It there a charity run that is particularly close to your heart?

I'm a running mom of two little girls, who is busy balancing life, work and marathon training. It's always training season for me because I'm on a quest to run a marathon in every state, while constantly striving to be the best runner I can be. Running has led me to some great adventures and I always have a good story to share!

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8 comments

  1. I have run in a 5k in Cleveland for that past for years, for a place called the Gathering Place that offers support services for those who are dealing with cancer and for family members as well. It is such a wonderful cause, as I have a had a few friends who have dealt with and have survived cancer. The atmosphere is electric! There are so many supporters, survivors, family and friends. I look forward to this race every year!

      1. I love The Race for the Place! The gathering place helped my mom when she was going through cancer. I’ve done the race a couple times over the last few years when I’m in town. It is a very special race. I ended up finishing with and talking with a cancer survivor. So inspiring ❤️

  2. First and foremost, big hugs to you…your mom, and your entire family. While I hate the reason you all came together to experience this race(F U Cancer), I love that you were able to- and take such thought provoking and honest things from it. Makes me wonder how many times I have gone into a race that I knew was a charity race, but didn’t take the time to think about much more than the running part of it.

    There are 2 specific charity races that really come to mind for me. The Breast Cancer Coalition of Rochester hosts the Pink Ribbon run 5k on Mother’s Day every year. The first year I ran it I was just thinking about the run- not realizing how amazing everything about it was. It is a women’s only race, that gets THOUSANDS of runners and walkers (that never happens in a Rochester 5k!) and almost everyone is wearing some shade of pink for the cause. Like Michelle described about the race above, it’s just electric atmosphere. You cannot help but be inspired. The race showcases fighters and survivors, but also family members. It’s one of my favorite races to do simply because of the cause and how amazing it is to be around that all.

    The other race that really comes to mind is the St.Jude Memphis Marathon. I’ve only done it once but you can bet I’ll go back. The race is 100% charity, and the course even runs through the St.Jude Hospital Campus. When you run through there, there are hundreds of sick kids, doctors, nurses, family members out there cheering, holding signs, playing music, and supporting….There were very few dry eyes of runners as we passed through there.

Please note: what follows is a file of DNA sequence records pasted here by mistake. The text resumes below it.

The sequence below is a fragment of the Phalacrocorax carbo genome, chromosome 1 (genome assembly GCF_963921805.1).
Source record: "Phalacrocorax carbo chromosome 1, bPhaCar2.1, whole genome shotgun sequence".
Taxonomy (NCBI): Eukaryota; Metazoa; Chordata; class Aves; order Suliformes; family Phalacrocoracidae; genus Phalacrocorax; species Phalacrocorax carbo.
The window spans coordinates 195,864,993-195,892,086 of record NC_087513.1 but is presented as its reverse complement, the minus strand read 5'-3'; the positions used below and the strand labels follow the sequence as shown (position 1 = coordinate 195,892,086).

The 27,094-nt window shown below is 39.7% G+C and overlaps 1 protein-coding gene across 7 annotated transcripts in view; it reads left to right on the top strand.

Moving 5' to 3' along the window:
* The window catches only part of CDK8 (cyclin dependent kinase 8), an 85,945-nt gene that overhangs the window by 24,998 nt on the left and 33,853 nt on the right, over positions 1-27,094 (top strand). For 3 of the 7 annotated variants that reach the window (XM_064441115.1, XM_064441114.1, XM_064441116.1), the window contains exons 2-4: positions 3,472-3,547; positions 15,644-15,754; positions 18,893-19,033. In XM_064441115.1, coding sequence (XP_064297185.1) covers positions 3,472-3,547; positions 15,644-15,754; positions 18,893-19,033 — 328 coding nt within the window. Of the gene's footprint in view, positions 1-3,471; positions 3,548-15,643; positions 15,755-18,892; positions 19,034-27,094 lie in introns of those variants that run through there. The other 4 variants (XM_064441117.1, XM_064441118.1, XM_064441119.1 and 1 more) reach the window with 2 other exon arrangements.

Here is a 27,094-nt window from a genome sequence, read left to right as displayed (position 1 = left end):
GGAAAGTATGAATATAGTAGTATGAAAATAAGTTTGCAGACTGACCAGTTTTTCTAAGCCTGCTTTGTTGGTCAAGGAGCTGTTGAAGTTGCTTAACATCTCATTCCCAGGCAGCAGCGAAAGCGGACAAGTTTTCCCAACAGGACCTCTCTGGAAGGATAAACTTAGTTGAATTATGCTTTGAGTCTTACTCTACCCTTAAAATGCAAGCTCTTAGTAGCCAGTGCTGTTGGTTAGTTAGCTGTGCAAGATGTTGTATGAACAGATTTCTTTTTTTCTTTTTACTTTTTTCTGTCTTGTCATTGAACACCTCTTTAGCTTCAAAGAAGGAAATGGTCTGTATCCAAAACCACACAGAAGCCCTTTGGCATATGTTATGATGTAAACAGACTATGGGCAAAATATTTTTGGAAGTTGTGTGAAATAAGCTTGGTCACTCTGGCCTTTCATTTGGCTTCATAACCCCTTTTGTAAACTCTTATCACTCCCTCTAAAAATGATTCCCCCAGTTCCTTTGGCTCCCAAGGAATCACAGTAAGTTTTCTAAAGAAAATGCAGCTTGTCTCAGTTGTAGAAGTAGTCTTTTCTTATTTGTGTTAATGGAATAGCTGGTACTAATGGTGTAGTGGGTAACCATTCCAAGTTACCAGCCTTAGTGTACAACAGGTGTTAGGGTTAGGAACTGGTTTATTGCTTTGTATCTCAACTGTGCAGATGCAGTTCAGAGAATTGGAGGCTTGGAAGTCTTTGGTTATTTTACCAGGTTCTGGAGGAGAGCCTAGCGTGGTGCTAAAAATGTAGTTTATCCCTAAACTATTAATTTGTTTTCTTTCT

3. Thank you for this beautiful writing, and sharing something your personal perspective. I think it’s a great reminder, and one that can help inspire good feelings after a race no matter the time you finish. I’ll send good thoughts for your mom’s treatment and recovery!

  4. This is a beautiful article Dill, we’ve come to expect this from you! My favorite runs are those in which I dedicate for a cause beside myself and my goals. I have to say that my reason for running was inspired by my daughter’s cross country team comradery, but I actually started running because of my sister’s journey with breast cancer. She lived every moment to the fullest and changed my life, for good. The gathering place was one of the most helpful organizations for my sister. Life banc blessed us with hope for the future. Both of these organizations helped us in so many ways, I ran both the Gathering place 5k and the Life banc 10k with two of my daughters and we were so inspired by the opening ceremonies, the testimonials and the races. Honestly I felt honored and blessed to be able to run, live and breathe. So much we take for granted.

  5. Dill, I love this so much. I’m so sorry for what you are going through. I’m sending so many prayers your way. I’m a fan of the Purple Stride benefitting the Pancreatic Cancer Action Network. My grandfather passed away two years ago from the disease, and I’ve been involved in the race since we found out he had pancreatic cancer in 2012. It’s always an emotional run for the reasons you listed above. Last year was tough, the first race without him. Ginkgo/Meggie came, and it meant so much to me! <3 It truly is healing.

  6. This is such a sweet post, Dill. I’m so sorry about your mom. My dad had a stroke in 2012, and the next year my sister ran the Marine Corps Marathon — her first — for the National Stroke Association. It definitely made a meaningful experience even more meaningful for her and the whole family.